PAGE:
For a final night of frivolity and learning, we went to Medieval Times where everyone could eat a meal with their hands and watch a spectacular show involving horses, knights, a king, princess and more.  The girls even had a chance to see a falcon close up after the show!

But all good things must come to an end!  I know how Zoe and Juline’s parents must have been feeling….going through your usual day, and then all of a sudden, you realize something is just not right. Part of the family is not there…and even though you tell yourself it’s a good experience for all involved, it doesn’t make it any easier.  As we said au revoir to our young travellers, we know that all four of these wonderful young women will always remember their incredible exchange this year.  I think all of the parents will also never forget it.

We’re so glad everything went well and all the travellers arrived home safely.  Oh yeah – and the exchange for all was very successful.  Both sets of kids improved their language skills and had an exchange to remember!

Back home in France!


12 thoughts on “An Exchange to Remember!”

  1. Sharon Faulhaber says:

    How wonderful that both the exchanges went so well. It certainly will be a forever memory for all concerned. The experiences we give our kids help them to become amazing & productive adults. Kudos to you & your family.

    1. Katina says:

      Hi Sharon,

      We know these things are good for our kids – I just wish the adults can be part of the exchange too!


  2. Gail Lawlor says:

    Awesome is all I can say about all of these posts. thanks to all of you for sharing and showing all of us the things we can do locally with our future guests. You took full advantage of so many activities. Well done !!

    1. Katina says:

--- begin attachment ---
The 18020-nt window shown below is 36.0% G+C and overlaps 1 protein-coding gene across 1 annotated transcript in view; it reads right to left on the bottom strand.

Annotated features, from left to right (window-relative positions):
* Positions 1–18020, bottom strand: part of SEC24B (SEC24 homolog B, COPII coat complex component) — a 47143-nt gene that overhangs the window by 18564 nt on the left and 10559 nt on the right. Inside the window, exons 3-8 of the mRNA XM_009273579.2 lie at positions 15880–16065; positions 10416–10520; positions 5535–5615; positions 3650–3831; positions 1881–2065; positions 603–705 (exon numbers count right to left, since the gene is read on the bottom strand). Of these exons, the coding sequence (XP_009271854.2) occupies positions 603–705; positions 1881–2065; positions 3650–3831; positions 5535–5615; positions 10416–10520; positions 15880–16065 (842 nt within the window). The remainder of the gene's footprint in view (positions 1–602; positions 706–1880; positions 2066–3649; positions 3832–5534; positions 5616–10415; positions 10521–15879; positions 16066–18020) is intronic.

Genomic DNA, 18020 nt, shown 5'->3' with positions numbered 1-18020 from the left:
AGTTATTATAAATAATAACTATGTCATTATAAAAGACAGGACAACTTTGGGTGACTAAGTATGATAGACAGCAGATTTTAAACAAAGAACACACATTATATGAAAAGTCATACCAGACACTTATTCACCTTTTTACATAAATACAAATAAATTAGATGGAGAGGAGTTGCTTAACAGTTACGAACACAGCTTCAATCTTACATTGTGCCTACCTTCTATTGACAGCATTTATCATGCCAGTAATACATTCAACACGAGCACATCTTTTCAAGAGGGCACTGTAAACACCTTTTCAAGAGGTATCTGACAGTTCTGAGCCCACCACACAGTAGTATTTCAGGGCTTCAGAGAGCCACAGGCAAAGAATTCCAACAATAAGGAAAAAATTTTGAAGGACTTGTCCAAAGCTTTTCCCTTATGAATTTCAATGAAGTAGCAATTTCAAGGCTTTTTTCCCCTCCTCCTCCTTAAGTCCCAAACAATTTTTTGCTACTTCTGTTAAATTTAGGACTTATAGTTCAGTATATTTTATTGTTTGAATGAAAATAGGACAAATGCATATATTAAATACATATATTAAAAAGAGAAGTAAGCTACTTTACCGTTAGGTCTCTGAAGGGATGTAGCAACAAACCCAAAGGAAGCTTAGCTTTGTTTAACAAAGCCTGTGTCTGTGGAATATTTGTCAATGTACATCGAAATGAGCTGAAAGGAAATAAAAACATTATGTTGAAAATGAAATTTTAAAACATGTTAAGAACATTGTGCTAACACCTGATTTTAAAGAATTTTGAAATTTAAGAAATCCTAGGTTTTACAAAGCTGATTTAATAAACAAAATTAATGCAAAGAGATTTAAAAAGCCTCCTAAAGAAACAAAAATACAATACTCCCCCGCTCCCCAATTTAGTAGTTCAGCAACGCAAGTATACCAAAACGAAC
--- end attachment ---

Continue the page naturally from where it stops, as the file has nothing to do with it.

Hi Gail,

      After this summer, I can tell you all the best tourist spots and how to get great discounts all over Ontario!!


  3. Ingrid Stevens says:

    hello Katina,
    I’ve been reading your girls blogs when they were in France. It always is such a pleasure to read about your adventures !
    I already told Mikhaila (I think it was Mikhaila..) about a full year exchange program as our daughter Dymphi did. I am sure it would be something for her too, as wel as for Zoe. I suppose you remember the turkish boy in our family when you were here ? They had their exchange program with AFS (American Field Service). I’m not sure if they also operate in Canada, but I also informed Mikhaila about other organisations. With AFS you follow the schoolprogramm, while living with a family, worldwide. Dymphi now speaks fluently spanish, which was only possible with this exchange. She even has a kind of Dominican accent 😉
    As far as I know this exchange would be possible between the age of 15 and 18. You would have to subscribe one year ahead, as there is a lot of preparation.
    Wish you all the best with all your daily things and with your adventures 🙂
    Friendly greetings,

    1. Katina says:

      Hi Ingrid,

      Thanks so much for the information – AFS does operate in Canada! It’s amazing to see the different programs that are offered throughout the world. That’s amazing for Dymphi and her Spanish….we know the only way to learn a language is to live it. I’m not sure if I’m ready for either girl to leave just yet, but I would be happy to host…I think it would be very exciting!

      I hope you and the family are keeping well!


  4. JEnny says:

    Hi Katina,
    It certainly was a wonderful experience for all of you! Beautiful memories! Love Mom

    1. Katina says:

      Hi Mom,
      Yes – great memories indeed!


  5. Juline says:

    MERCI pour tout!!!!!
    C’était trop bien

    1. Katina says:

      Coucou Juline – we are so glad that you were able to stay with us….always know you have a family in Canada!


  6. Zoé d'ANNECY says:

    mille merci pour cette magnifique expérience 🙂 🙂 🙂 🙂

    1. Katina says:

      Merci Zoe! It was a pleasure to have you stay with us!

      I hope you will never forget the poutine!

      We’ll send you some in the mail!!


Leave a Reply

Your email address will not be published. Required fields are marked *

%d bloggers like this: